iPhone turns 10 years old this year, and with that milestone the anticipation is higher for the next generation, perhaps more so than any before it. With anticipation comes rumors, smoke and maybe even a bit of fire. We've rounded up just about everything revealed that "them internet pipes" have regarding Apple forthcoming product.
From the reasonable to the irrational, it's all here:
Another day, another iPhone 8 rumor or research note from Ming-Chi Kuo of KGI Securities. Whether the iPhone 8 gains a larger battery, moves to an OLED display, or stops earth destroying asteroids in their tracks, one rumor has seemed consistent, if not consistently scary: iPhone 8 is going to be a premium priced phone above and beyond all premium priced phones.
If iPhone 8 launches with prices above Apple's well established $649 and $749 entry-level starting points, the results could be devastating. iPhone 8 will arrive as Apple's 10th anniversary iPhone and will arguably be the company's largest-ever iPhone launch since its introduction in 2007. But there are ways Apple can move buyers into premium iPhone prices without making it appear they are doing so. Will Apple get it right?
Apple hit the airwaves this week with a slew of AirPod TV ads. That's great news, because while I have seen the product online, demo'd them in an Apple store, and now see them on TV, I still have been unable to purchase them in any store.
Unless Apple is into some teasing game, it's marketing 101 that a company never advertises what people cannot purchase at the retail level. Apple's ad campaign signals that the company has enough product to hit store shelves quite soon. AirPods have received great reviews, and Apple pushing TV ads to the masses during NFL playoff games indicates the all-wireless EarPods should be on store shelves within a week or two.
We are just months away from Apple Watch’s 2nd anniversary. While Apple has released new hardware (Series 1 and 2 plus the original affectionately known some as “Series 0”), three watchOS versions and multiple watch faces, Apple still won’t allow watch owners and Mac designers built their own watch faces from scratch.
There is a theory that after a while people that achieve their goals often lose their sense of drive. Look no further than athletes at any level and you'll see human nature played out in full, even within a single game or contest. This is hardly a theory, but rather, a fact worked out on a daily basis. In Apple's case, we are seeing it playing out before our very eyes.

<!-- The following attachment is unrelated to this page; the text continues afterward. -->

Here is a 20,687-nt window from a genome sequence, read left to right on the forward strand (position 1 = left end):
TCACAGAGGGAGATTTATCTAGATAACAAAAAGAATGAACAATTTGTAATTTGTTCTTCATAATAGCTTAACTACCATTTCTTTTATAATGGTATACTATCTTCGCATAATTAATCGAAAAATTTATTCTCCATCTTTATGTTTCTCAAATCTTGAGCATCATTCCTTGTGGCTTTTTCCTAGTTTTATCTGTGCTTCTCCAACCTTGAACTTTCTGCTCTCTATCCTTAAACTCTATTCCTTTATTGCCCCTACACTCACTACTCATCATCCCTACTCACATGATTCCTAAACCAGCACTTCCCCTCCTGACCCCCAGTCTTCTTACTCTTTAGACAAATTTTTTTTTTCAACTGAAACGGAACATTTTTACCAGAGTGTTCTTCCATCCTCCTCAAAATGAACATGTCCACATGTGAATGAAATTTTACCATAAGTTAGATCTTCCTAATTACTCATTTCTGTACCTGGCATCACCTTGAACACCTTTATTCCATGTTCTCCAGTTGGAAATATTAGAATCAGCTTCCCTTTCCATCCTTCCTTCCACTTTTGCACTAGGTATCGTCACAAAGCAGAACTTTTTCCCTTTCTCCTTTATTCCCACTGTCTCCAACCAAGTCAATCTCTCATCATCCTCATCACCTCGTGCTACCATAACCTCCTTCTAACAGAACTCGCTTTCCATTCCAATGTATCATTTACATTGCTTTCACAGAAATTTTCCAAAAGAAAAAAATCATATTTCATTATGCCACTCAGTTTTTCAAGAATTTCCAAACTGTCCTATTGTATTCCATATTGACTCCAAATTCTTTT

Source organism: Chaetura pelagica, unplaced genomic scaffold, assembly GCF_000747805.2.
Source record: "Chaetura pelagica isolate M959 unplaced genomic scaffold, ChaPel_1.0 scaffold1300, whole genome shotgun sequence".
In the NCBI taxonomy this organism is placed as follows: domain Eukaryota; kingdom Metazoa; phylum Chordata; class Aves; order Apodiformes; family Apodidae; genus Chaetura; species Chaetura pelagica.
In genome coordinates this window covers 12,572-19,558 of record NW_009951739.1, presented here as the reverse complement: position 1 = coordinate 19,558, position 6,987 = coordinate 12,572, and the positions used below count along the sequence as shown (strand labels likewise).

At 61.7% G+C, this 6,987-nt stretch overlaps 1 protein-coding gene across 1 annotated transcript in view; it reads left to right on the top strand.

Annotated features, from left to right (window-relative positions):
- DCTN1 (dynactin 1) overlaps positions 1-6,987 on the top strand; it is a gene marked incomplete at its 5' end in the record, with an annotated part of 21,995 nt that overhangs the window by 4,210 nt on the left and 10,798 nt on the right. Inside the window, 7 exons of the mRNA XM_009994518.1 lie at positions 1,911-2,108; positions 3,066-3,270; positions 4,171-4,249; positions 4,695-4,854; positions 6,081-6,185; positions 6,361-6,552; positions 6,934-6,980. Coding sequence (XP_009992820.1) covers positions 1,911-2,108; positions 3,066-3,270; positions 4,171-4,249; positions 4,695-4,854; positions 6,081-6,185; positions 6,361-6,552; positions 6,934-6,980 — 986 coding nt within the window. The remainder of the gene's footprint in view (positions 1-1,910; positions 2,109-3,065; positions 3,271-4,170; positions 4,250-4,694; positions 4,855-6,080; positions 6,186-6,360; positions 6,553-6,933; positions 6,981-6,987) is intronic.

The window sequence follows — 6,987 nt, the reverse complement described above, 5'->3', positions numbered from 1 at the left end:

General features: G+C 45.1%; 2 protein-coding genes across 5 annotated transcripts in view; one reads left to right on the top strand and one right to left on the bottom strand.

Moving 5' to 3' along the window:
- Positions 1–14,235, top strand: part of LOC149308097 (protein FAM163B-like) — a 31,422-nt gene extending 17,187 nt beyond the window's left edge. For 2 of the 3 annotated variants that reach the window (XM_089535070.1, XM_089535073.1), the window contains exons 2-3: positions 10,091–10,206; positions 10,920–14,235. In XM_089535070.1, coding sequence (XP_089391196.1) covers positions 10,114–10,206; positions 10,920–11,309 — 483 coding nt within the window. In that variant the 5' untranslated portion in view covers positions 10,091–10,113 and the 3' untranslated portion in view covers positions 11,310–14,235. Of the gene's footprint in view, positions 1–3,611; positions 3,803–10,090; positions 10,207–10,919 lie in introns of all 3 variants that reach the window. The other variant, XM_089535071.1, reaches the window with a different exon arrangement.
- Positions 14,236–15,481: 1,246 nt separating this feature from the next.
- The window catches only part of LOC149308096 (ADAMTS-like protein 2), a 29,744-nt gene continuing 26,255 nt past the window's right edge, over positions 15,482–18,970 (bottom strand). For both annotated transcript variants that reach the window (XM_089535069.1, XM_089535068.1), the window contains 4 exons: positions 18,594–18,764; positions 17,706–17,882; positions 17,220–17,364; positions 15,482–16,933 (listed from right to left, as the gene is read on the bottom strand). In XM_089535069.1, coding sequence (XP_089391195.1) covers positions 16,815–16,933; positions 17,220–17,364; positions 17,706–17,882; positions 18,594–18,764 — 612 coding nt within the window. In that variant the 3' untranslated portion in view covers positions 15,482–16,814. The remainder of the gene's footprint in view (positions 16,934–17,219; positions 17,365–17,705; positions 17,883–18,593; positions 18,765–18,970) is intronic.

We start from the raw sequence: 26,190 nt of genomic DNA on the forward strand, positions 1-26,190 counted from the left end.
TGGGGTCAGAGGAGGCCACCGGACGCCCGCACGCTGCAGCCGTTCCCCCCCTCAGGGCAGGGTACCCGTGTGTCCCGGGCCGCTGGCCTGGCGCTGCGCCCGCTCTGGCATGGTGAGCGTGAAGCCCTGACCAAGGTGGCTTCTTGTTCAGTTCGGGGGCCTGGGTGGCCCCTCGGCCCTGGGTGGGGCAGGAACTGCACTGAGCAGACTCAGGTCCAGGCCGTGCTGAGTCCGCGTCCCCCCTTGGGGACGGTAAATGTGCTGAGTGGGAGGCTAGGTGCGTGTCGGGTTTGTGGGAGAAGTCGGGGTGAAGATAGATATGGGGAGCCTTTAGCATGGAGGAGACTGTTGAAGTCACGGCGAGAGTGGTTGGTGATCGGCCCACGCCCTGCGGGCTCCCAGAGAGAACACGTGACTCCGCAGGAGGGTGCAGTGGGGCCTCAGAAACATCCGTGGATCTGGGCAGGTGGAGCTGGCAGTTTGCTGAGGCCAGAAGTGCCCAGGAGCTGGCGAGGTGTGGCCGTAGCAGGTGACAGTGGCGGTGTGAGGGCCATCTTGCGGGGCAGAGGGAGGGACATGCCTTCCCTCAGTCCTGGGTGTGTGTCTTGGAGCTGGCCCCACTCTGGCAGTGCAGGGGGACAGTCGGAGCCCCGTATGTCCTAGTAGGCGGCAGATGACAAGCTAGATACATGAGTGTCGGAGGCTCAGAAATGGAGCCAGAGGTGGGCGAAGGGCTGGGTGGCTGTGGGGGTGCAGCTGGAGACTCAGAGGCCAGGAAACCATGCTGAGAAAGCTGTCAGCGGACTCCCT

Leadership style is one thing, drive are another. Whether Apple CEO, Tim Cook, and his VP's have "taken it easy" the past few years, or have been distracted by a de-railed car project, or their new campus construction project makes little difference. The fact is, Apple isn't performing the way it had when under Steve Jobs leadership.
For the past two years Apple’s stock price has bounced around from a little above $130/share as a high to $90/share as a low. While Tim Cook has authorized increases in dividend payments, the growth for AAPL is no where to be found. To grow its stock price, usually a company must grow its net revenue (aka profit). But that seems to be a challenge for AAPL the past two years.
They are being heralded as Apple's best surprise product of 2016 – AirPods. They are being heralded as Apple's ugliest product of 2016 – Airpods. So which is it? Are Airpods great? Yes. Are they ugly? No.
Airpods are virtually identical to to their wired cousins, Apple's EarPods, but for one major factor. Airpods have, rather obviously, no wires. When I first saw them, they looked awkward. After pondering as to why they looked rather odd, the answer became obvious. I'm simply not accustomed to seeing earphones without wires. The answer is really that simple.
Earlier in the week, Microsoft managed to deliver a pretty big fish story. The software giant made some rather large claims about Surface sales versus Apple's newly launched MacBook Pro. Unsurprisingly, most of Microsoft's boasting appears to be pure marketing bluster and sleight of hand.
Microsoft is desperate to push the Surface against MacBook Pro's, but in reality, the Surface design should be compared to the often superior iPad Pro (Microsoft's sleight of hand in full view). Of course Microsoft would rather not compete against a very compelling iPad Pro with its much lower price points than the MacBook Pro. Let's take a look at the games Microsoft plays with the media and see what's really going on.
How much are you willing to pay for the best? That is the question that one is immediately confronted with when considering the new MacBook Pro. This top of the line laptop is the new bad boy in Apple’s lineup. That said it comes with a price tag to match its feature set and attitude.